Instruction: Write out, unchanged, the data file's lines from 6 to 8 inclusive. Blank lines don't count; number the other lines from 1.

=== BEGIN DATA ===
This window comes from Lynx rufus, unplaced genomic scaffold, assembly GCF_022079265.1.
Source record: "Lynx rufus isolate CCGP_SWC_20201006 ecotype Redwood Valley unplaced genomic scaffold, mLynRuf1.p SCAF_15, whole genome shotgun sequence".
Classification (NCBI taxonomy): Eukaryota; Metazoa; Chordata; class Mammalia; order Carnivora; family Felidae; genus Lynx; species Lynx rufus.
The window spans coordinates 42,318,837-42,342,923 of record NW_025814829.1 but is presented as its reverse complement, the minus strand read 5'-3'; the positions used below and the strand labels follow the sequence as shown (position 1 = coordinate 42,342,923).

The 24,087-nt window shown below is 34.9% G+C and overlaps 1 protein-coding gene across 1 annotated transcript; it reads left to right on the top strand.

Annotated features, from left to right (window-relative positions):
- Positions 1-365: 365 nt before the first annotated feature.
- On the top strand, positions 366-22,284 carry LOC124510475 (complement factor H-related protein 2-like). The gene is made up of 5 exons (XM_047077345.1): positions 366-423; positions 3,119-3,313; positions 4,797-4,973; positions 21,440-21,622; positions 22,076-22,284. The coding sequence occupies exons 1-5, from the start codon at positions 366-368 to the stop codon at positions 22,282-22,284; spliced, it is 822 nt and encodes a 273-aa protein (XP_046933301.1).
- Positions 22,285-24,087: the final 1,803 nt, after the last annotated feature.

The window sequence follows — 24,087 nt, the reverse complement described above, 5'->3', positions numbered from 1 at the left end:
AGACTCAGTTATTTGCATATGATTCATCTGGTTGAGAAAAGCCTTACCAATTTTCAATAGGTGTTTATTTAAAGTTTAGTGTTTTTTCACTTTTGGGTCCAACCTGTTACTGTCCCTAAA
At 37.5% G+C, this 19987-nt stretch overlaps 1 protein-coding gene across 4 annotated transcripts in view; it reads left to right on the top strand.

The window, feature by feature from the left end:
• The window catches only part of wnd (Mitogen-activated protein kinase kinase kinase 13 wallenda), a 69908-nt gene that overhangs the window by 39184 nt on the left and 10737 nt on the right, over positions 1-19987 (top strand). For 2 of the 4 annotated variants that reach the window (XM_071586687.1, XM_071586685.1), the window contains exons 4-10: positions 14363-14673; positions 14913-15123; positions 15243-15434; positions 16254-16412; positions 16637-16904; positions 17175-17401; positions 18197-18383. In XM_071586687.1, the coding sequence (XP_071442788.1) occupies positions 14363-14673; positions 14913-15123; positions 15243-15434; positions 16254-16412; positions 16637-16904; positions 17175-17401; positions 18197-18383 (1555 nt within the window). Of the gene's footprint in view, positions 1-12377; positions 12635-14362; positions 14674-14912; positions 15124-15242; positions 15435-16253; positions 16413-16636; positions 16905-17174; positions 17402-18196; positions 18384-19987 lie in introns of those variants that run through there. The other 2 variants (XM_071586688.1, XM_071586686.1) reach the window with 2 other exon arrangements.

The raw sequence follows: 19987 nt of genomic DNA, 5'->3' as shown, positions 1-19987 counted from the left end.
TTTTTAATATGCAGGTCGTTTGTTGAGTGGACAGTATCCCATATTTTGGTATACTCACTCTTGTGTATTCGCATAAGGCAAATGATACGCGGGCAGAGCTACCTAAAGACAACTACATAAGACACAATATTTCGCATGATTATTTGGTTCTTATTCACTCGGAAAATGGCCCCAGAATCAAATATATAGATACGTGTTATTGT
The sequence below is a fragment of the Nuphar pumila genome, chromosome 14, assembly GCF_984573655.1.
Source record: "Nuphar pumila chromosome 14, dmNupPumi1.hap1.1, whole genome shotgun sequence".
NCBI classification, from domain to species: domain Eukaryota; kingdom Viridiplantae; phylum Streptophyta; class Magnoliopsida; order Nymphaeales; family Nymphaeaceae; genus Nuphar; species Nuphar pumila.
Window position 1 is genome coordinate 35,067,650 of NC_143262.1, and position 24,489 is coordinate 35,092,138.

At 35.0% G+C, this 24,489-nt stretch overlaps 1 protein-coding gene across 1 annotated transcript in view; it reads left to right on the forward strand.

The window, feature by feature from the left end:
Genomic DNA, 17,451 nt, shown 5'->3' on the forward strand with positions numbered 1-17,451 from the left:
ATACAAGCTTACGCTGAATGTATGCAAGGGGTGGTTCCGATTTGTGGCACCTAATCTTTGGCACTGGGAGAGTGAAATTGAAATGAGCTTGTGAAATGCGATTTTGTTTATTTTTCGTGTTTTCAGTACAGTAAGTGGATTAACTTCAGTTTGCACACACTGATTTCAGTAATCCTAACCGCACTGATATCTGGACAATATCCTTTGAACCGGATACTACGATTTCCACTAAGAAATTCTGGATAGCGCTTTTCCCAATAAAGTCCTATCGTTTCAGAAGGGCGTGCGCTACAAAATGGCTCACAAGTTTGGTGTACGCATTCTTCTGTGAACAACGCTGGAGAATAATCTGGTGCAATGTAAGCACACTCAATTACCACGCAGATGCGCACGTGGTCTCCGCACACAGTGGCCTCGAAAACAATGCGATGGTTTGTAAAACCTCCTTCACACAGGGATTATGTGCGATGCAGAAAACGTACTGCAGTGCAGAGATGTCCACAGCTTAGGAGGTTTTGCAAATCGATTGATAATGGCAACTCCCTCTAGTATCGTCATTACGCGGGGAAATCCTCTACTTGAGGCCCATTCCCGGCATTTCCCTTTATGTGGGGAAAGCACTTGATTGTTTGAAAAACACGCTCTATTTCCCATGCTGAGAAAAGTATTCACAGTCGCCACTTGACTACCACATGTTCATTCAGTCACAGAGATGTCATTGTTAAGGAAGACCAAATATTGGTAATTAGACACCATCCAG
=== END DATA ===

Annotated features, from left to right (window-relative positions):
- Positions 1-365: 365 nt before the first annotated feature.
- On the top strand, positions 366-22,284 carry LOC124510475 (complement factor H-related protein 2-like). The gene is made up of 5 exons (XM_047077345.1): positions 366-423; positions 3,119-3,313; positions 4,797-4,973; positions 21,440-21,622; positions 22,076-22,284. The coding sequence occupies exons 1-5, from the start codon at positions 366-368 to the stop codon at positions 22,282-22,284; spliced, it is 822 nt and encodes a 273-aa protein (XP_046933301.1).